Nonetheless, we should have a more animated start and we can expect the break to be established a bit later than in the last few days. However, the sprint teams will make sure that the group is not too strong or too big and usually they should have little chance. The time gaps are small so BMC have to keep them on a tight leash and then we can expect Etixx-QuickStep, Cofidis, Lotto Soudal, LottoNL-Jumbo and maybe Orica-BikeExchange and Tinkoff to lead the chase. Some of them may be a bit more reluctant than they have been until now as the stage is harder but as this is their final chance, we will be surprised if they don’t commit a few guys.


After today’s late catch, we expect the peloton to take fewer chances. At the same time, the finishing circuit has some obstacles and this will make the fight for position more intense much earlier. That should be enough to bring the break back.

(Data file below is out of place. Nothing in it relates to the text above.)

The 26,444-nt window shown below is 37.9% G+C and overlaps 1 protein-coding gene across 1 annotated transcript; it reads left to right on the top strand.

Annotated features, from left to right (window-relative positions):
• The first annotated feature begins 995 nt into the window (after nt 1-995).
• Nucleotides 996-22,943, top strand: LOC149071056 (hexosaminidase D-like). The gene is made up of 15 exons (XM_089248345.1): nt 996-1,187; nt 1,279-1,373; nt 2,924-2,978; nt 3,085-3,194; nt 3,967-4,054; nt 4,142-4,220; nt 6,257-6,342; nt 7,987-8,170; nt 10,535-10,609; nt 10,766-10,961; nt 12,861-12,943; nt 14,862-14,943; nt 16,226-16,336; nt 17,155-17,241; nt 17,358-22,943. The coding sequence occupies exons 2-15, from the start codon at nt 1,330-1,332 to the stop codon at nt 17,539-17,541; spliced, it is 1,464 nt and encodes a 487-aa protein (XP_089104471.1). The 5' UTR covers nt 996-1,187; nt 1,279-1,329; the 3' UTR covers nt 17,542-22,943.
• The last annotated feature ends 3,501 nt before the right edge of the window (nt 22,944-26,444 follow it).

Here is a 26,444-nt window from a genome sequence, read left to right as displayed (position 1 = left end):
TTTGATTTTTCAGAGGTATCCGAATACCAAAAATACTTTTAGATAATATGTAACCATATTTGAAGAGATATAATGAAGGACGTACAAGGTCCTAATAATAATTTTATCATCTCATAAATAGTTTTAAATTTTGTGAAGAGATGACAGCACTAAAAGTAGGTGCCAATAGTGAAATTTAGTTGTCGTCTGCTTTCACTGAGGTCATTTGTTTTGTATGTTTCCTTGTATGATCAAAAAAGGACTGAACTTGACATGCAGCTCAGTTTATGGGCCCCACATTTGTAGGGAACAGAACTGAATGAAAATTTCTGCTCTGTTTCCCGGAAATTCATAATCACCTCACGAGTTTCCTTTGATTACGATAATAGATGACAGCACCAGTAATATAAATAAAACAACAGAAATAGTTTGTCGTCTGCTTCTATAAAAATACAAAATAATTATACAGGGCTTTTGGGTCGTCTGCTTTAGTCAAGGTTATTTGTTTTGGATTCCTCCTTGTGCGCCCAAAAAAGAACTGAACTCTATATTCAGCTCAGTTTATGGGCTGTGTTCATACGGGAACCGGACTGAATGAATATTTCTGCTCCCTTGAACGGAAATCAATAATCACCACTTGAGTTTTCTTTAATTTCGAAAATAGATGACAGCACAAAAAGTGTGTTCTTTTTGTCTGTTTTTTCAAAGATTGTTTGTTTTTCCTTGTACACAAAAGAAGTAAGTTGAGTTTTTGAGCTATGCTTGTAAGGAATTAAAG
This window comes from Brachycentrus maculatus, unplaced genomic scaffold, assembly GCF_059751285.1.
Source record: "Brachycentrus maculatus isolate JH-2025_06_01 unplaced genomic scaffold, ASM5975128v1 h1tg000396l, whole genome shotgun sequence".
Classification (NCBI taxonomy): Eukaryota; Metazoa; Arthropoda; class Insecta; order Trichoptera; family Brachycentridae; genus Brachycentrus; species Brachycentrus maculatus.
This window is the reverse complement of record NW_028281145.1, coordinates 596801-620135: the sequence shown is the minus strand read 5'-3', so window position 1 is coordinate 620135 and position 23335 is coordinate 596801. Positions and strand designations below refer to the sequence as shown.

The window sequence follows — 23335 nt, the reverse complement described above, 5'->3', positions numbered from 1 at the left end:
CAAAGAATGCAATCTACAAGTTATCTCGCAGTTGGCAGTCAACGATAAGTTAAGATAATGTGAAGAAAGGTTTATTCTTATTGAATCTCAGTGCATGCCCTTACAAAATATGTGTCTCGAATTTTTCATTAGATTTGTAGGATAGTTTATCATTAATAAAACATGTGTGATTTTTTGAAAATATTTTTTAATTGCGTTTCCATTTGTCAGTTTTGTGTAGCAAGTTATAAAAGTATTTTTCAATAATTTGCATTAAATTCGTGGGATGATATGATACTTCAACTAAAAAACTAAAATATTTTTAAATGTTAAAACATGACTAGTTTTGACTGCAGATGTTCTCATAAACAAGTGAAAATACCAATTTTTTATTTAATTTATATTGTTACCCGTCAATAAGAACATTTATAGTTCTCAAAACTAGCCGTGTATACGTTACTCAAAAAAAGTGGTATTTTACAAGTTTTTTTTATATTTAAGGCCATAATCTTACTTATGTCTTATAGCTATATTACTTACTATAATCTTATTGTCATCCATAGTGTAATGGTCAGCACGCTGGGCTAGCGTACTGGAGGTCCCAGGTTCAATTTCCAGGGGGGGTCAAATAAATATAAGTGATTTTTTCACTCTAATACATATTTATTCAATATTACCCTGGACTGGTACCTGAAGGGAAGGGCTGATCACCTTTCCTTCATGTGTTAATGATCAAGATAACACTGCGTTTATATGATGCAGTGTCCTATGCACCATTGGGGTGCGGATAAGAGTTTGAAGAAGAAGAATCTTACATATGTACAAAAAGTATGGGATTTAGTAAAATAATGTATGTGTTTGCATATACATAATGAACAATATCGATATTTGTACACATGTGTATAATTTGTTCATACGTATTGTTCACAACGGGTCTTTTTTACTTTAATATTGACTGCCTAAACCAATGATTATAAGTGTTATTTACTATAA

Interestingly, the Golden Kilometre comes very close to the finish at the top of the Bruine Put climb. This makes it likely that there will be bonus seconds up for grabs for the GC riders. We have little doubt that riders like Greg Van Avermaet, Geraint Thomas, Lars Boom, Michael Matthews and maybe Tom Dumoulin will go for them but it puts Peter Sagan in a difficult position. Does he want to go for the seconds in what are some tough sprints or does he focus fully on the finale. At the same, there is no doubt that we will see attacks on the two climbs in the finale. Last year, a similar stage created more damage than expected but with several motivated sprint teams, it will be very hard to make a difference. At the same time, a rider like Van Avermaet who would be an obvious candidate for a late attack, may prefer to save energy for the TTT which is a much better chance to gain time.